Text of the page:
Of the 132 seats up for election in Minnesota:

  • Candidates who received no endorsements won 68 seats (52%).
  • Candidates with a liberal ideological lean won 52 seats (39%);
  • Candidates with a conservative lean won 10 seats (8%); and,
  • Candidates with a mixed ideological lean won 2 seats (1.5%);

Sixty-two (or 47%) of the 132 seats up for election had candidates of different ideological leanings running against each other. We referred to these as inter-ideological elections.

In those:

  • Liberal candidates performed the best: of the 52 who ran, 40 won, giving them a 77% win rate.
  • Thirty-nine conservative candidates also ran in these races, eight of whom won, resulting in a 21% win rate.
  • Thirty-eight candidates received no endorsements, but ran against candidates who did. Of those, 12 won, resulting in a 32% win rate.
  • Two candidates with a mixed ideological lean ran and both won.

The top-liberal endorser this year, Education Minnesota, had an 81% win rate. The top conservative endorser, Minnesota Parents Alliance (MPA), had a 22% win rate. 

Other highlights from our full report on Minnesota’s Nov. 7 elections include:

  • More than half of all seats—51%—were open. This is above average compared to our historical data over the last five years.
  • Eighty-two percent of incumbents in contested races won.  That’s also above average compared to Ballotpedia’s historical figures. 

Click here to read the full report.

In Virginia, candidates who received no endorsements won the most seats overall—followed by conservative candidates

Of the 404 seats up for election:

  • Candidates who received no endorsements won 245 seats, or 61%
  • Conservative candidates won 94 seats (24%)
  • Liberal candidates won 63 (15%).
  • We were unable to categorize the remaining two candidates.

The high percentage of unendorsed candidates is due to Virginia’s large number of uncontested elections (57% of all races). 

What happened in the contested races that had candidates with different ideologies? In those situations:

  • 75 liberal candidates ran, 46 of whom won (61%)
  • 117 conservative candidates ran, 56 of whom won (48%)
  • 88 candidates with no endorsements ran, 25 of whom won (28%)

The top liberal endorser in Virginia was the Democratic Party of Virginia, which endorsed 77 candidates overall and 62 in contested races. Of those 62 candidates, 41 won (or about 66%). The top conservative endorser in Virginia was the Republican Party of Virginia, which endorsed 123 candidates overall and 99 in contested races. Of those 99 candidates, 46 won (or about 47%). 

Other highlights from our full report on Virginia’s Nov. 7 elections include:

  • Incumbents did not run for re-election in 40% of races—and when they did run in contested elections, 48% lost.
  • Fifty-eight percent of incumbents ran unopposed.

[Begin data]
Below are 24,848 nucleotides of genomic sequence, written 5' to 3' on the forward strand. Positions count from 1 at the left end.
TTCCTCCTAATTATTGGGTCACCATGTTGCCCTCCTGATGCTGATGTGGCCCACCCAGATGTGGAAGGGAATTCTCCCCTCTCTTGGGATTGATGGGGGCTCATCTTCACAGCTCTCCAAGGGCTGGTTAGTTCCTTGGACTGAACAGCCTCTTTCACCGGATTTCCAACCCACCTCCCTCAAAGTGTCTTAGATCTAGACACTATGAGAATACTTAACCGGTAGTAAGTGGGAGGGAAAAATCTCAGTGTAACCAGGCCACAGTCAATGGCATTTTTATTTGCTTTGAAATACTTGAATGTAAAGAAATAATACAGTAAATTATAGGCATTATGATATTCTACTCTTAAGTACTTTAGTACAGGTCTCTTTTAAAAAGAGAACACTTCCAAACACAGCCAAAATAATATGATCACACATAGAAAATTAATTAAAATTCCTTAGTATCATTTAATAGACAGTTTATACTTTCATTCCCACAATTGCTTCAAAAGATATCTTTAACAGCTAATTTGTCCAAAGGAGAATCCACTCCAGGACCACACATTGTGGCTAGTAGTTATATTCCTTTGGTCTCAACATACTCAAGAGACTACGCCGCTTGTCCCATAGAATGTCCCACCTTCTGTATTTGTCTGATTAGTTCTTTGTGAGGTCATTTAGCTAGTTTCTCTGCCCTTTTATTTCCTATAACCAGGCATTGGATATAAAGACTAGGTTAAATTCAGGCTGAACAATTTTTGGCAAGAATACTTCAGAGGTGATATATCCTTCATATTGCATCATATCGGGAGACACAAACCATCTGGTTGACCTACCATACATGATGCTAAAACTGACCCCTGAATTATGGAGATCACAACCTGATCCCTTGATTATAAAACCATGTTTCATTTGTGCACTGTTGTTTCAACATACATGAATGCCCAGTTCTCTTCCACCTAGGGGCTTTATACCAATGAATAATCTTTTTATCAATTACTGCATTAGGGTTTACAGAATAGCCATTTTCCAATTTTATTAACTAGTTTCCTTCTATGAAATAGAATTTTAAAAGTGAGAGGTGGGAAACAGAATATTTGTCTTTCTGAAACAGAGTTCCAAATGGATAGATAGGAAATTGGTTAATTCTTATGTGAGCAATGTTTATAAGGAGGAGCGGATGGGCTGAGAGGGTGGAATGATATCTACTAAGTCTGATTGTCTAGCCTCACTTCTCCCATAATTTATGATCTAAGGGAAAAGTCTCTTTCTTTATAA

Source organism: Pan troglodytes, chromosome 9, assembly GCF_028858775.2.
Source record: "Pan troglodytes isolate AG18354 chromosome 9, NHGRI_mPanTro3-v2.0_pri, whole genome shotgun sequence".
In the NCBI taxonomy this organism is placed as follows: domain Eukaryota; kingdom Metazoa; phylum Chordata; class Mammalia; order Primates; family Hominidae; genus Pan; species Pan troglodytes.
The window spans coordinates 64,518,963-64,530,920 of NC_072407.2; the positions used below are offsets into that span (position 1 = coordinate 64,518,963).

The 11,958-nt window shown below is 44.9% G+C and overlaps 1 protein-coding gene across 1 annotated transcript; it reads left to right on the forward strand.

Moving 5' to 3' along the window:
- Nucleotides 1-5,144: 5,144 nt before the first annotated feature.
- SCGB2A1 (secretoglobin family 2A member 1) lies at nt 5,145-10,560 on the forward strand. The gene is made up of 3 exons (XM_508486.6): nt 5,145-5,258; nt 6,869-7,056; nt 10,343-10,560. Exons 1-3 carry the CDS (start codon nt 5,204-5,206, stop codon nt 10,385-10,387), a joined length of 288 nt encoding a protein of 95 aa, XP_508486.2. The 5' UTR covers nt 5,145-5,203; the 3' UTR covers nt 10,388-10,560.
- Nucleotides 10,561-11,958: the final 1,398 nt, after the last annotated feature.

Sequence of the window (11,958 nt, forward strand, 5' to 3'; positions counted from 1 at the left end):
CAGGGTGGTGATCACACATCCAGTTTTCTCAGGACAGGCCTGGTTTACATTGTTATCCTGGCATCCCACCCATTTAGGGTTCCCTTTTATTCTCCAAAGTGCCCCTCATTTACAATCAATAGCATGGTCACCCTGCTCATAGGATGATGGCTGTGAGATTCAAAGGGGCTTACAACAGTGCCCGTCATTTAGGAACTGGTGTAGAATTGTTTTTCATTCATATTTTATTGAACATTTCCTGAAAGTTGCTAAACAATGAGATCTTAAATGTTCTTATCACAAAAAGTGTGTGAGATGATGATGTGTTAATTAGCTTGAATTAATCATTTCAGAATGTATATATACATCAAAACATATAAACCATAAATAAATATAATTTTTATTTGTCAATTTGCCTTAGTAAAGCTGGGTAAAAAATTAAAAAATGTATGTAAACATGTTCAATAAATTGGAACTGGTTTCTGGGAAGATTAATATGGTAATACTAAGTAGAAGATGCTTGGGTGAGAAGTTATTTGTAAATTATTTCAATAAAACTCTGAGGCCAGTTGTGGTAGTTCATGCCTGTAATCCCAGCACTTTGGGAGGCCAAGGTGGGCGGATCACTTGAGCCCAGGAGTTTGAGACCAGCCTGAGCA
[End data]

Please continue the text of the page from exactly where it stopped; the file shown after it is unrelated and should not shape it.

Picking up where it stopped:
Click here to read the full report.

Extracurricular: education news from around the web

This section contains links to recent education-related articles from around the internet. If you know of a story we should be reading, reply to this email to share it with us! 

Take our Candidate Connection survey to reach voters in your district

Today, we’re featuring responses from Kansas candidates who ran in the Nov. 7 general election for Wichita Public Schools, District 3. Ngoc Vuong defeated Ken Carpenter 56.9% to 43.1%. 

Wichita Public Schools is the largest district in Kansas, with a student enrollment of around 50,000 students. Three seats were up for election in 2023. 

Kansas was one of 10 states where we covered all school board elections this year. 

Here’s an excerpt from Vuong’s answer to the question, “What is the primary job of a school board member in your view?” 

“Our school board members should be visiting our school buildings and facilities and attending/volunteering at school and community events a few times a month. Their responses to stakeholders’ concerns, questions, and recommendations should be individualized and timely. They should ask questions and seek feedback from students, school employees, families, and community members. They should build relationships with a broad, diverse array of stakeholders and actively seek to unlearn the misconceptions/preconceived notions they may have about USD 259 and public education. They should encourage improved attendance and public comment at school board meetings. They should inspire families and community members to attend school events and to serve on parent-teacher associations (PTAs) and booster clubs. They should help our families and communities provide mentorship to our students and show appreciation to our school employees. They should help our families and community members register to vote, to vote in all elections, and to visit and volunteer in our schools. I have been doing all of this.”

Click here to read the rest of Vuong’s responses. 

Here’s an excerpt from Carpenter’s answer to the question, “What is the primary job of a school board member in your view?” 

“The primary job of a school board member is to act in the best interests of the people in the district and especially the students when taking any action or making any decisions as a representative of the school board. They also need to Approve budgets, hire and evaluate the superintendent, adopt and maintain current policies, and adopt policies that inform district actions.”

Click here to read the rest of Carpenter’s responses.